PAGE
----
What is a flying club? Essentially, it’s an aviation co-op—a group of people coming together to share the cost of ownership to make flying more affordable.
According to the FAA Airport Compliance Manual, Order 5190.6B, “the FAA defines a flying club as a nonprofit or not-for-profit entity (e.g., corporation, association, or partnership) organized for the express purpose of providing its members with aircraft for their personal use and enjoyment only.”
Without a doubt, spreading the acquisition cost of an aircraft—as well as its monthly recurring costs such as a hangar fees, annual maintenance, and insurance—among several people makes economic sense. But clubs offer so much more than just affordable flying.
The benefits include quality flight training opportunities, access to a variety of aircraft, and the opportunity to build community. A flying club offers a great path to get into aviation or a way to reconnect to that passion.
The life cycle of a pilot often begins at a young age with a fascination for flight. Many pilots earn their private pilot certificate but as time passes and career or family responsibilities grow, flying sometimes gets put on hold because it takes time and money.
Flying clubs offer a less expensive way to reconnect to the passion for flight as part of a community of like-minded people. And for those just starting out in aviation, it is a great way to become part of the aviation family by getting quality flight instruction and the benefit of the experience and wisdom of the club’s other members.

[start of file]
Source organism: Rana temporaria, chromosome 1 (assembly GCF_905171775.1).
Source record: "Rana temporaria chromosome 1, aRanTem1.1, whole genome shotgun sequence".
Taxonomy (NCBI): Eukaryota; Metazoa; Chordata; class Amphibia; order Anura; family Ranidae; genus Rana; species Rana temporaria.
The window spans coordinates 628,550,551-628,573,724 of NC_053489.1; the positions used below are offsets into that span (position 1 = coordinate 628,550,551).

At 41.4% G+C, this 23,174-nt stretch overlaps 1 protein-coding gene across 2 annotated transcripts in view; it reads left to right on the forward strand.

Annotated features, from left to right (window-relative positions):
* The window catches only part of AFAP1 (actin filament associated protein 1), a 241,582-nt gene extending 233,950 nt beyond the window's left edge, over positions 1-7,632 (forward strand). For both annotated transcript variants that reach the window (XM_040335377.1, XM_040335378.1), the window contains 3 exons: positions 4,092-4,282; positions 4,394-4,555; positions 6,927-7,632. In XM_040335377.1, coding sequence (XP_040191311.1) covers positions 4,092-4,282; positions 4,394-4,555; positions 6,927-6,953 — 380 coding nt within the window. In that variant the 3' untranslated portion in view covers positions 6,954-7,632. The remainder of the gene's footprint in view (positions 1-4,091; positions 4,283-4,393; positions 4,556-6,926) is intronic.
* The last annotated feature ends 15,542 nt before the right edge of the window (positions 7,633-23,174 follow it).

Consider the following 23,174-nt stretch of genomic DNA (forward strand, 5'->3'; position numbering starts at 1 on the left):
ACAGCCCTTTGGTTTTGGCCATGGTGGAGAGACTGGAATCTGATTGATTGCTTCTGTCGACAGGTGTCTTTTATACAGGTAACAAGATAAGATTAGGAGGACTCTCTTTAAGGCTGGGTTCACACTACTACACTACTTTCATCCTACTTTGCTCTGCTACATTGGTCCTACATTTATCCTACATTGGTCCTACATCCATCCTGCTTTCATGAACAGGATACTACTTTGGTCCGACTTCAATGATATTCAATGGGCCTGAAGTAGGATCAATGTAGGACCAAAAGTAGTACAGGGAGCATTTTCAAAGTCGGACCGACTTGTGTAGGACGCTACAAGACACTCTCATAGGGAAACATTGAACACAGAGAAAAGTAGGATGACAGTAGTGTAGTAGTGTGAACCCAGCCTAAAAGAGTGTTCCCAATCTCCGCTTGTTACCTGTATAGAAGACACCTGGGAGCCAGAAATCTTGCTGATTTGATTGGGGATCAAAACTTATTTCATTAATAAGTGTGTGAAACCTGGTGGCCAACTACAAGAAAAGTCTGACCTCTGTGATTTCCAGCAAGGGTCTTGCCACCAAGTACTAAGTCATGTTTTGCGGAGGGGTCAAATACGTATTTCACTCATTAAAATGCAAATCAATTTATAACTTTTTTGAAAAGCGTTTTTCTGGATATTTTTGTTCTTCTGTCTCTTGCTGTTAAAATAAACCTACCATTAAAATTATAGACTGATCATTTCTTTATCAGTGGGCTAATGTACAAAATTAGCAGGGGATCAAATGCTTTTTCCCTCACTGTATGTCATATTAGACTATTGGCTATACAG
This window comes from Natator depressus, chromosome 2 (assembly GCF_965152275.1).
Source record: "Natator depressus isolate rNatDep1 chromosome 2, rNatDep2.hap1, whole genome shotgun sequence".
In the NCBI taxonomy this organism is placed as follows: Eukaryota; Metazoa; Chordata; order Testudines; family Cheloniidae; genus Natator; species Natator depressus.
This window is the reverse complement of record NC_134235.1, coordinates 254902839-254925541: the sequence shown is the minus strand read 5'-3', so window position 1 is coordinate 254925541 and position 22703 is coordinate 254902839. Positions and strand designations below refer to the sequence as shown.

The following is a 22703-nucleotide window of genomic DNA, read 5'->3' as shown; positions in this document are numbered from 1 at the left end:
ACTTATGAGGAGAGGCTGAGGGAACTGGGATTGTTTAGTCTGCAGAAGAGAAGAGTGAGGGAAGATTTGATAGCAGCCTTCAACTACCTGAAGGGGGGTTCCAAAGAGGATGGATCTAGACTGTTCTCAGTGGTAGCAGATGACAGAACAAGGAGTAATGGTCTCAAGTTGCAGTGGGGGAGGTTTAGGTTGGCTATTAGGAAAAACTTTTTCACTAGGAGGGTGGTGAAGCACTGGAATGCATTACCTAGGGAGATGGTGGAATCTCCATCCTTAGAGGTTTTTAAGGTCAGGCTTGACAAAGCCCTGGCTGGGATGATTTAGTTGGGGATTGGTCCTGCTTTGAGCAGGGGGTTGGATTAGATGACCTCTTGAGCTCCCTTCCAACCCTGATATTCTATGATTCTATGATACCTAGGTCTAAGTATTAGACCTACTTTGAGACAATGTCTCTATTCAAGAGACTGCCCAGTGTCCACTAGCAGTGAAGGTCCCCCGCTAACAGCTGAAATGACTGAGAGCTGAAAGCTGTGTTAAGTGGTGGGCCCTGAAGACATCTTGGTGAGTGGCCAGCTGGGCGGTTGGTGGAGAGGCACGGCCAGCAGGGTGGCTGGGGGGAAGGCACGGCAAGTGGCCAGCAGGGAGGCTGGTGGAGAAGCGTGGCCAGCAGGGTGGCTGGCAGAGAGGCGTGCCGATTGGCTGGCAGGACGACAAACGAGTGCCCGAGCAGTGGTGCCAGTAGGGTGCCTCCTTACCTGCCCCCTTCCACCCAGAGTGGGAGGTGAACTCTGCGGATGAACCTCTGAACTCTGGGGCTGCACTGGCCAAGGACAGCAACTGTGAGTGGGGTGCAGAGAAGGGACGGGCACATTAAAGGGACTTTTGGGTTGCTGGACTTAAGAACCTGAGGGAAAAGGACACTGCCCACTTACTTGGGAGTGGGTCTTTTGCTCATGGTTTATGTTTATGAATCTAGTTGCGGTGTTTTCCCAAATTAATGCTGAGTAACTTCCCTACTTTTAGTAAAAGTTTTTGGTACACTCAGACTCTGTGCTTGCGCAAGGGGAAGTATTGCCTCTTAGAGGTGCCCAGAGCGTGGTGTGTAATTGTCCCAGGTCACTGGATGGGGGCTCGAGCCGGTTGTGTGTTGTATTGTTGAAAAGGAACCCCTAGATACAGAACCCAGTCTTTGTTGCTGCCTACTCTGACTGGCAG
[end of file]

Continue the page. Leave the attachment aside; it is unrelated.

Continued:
The club model is fundamentally a more efficient way to use expensive assets, like aircraft. The average active general aviation (GA) pilot flies only 70 hours per year, less than one percent of the 8,760 hours an aircraft is available. Even with a ratio of 12 pilots to every aircraft—about the average across all clubs in the United States—the aircraft will still fly less than 10 percent of the available time.
Most airports regulate their commercial operations with an airport specific document known as the airport’s Minimum Standards. Airports, both public and private, that have received federal Airport Improvement Program funds in the preceding 20 years are strongly encouraged to publish these standards and enforce operations accordingly. The FAA guidance for the development of Minimum Standards is referred to as 5190.6B, and specifically grants flying clubs the rights of an individual not a commercial operator. This means that flying clubs enjoy the right to form and operate at an airport in the same way an individual has the right to base his or her aircraft on the field. The details regarding a flying club’s limitations at a specific airport can be found in the airport’s published Minimum Standards. If Minimum Standards do not exist for the airport where your club will be based, your airport manager is the final authority regarding the types of operations your club may participate in. Generally, flying clubs are governed as follows: